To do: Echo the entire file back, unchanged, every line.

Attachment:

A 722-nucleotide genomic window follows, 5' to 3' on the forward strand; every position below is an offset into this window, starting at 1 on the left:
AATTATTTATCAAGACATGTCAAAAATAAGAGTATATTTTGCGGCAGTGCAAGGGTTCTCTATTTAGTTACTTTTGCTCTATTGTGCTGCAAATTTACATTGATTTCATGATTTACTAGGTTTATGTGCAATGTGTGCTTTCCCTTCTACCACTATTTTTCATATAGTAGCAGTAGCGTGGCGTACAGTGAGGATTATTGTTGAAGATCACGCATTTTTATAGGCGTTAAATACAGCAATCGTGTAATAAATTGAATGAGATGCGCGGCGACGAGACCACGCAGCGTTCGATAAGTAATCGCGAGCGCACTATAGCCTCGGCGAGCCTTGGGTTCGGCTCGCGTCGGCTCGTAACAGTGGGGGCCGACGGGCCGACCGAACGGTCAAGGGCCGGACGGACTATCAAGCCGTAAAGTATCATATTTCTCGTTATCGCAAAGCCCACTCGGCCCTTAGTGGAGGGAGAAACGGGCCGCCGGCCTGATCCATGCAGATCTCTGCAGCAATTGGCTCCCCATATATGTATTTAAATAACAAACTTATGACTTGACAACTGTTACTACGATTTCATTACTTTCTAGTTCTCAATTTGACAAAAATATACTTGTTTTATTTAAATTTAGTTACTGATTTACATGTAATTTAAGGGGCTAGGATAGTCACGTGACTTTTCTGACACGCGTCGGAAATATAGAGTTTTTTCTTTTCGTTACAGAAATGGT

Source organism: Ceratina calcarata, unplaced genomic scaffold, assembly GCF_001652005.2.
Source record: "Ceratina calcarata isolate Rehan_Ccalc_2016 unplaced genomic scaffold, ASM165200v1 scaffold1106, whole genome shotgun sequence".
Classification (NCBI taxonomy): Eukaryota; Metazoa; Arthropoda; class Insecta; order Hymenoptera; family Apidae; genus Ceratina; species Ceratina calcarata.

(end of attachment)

A 722-nucleotide genomic window follows, 5' to 3' on the forward strand; every position below is an offset into this window, starting at 1 on the left:
AATTATTTATCAAGACATGTCAAAAATAAGAGTATATTTTGCGGCAGTGCAAGGGTTCTCTATTTAGTTACTTTTGCTCTATTGTGCTGCAAATTTACATTGATTTCATGATTTACTAGGTTTATGTGCAATGTGTGCTTTCCCTTCTACCACTATTTTTCATATAGTAGCAGTAGCGTGGCGTACAGTGAGGATTATTGTTGAAGATCACGCATTTTTATAGGCGTTAAATACAGCAATCGTGTAATAAATTGAATGAGATGCGCGGCGACGAGACCACGCAGCGTTCGATAAGTAATCGCGAGCGCACTATAGCCTCGGCGAGCCTTGGGTTCGGCTCGCGTCGGCTCGTAACAGTGGGGGCCGACGGGCCGACCGAACGGTCAAGGGCCGGACGGACTATCAAGCCGTAAAGTATCATATTTCTCGTTATCGCAAAGCCCACTCGGCCCTTAGTGGAGGGAGAAACGGGCCGCCGGCCTGATCCATGCAGATCTCTGCAGCAATTGGCTCCCCATATATGTATTTAAATAACAAACTTATGACTTGACAACTGTTACTACGATTTCATTACTTTCTAGTTCTCAATTTGACAAAAATATACTTGTTTTATTTAAATTTAGTTACTGATTTACATGTAATTTAAGGGGCTAGGATAGTCACGTGACTTTTCTGACACGCGTCGGAAATATAGAGTTTTTTCTTTTCGTTACAGAAATGGT

Source organism: Ceratina calcarata, unplaced genomic scaffold, assembly GCF_001652005.2.
Source record: "Ceratina calcarata isolate Rehan_Ccalc_2016 unplaced genomic scaffold, ASM165200v1 scaffold1106, whole genome shotgun sequence".
Classification (NCBI taxonomy): Eukaryota; Metazoa; Arthropoda; class Insecta; order Hymenoptera; family Apidae; genus Ceratina; species Ceratina calcarata.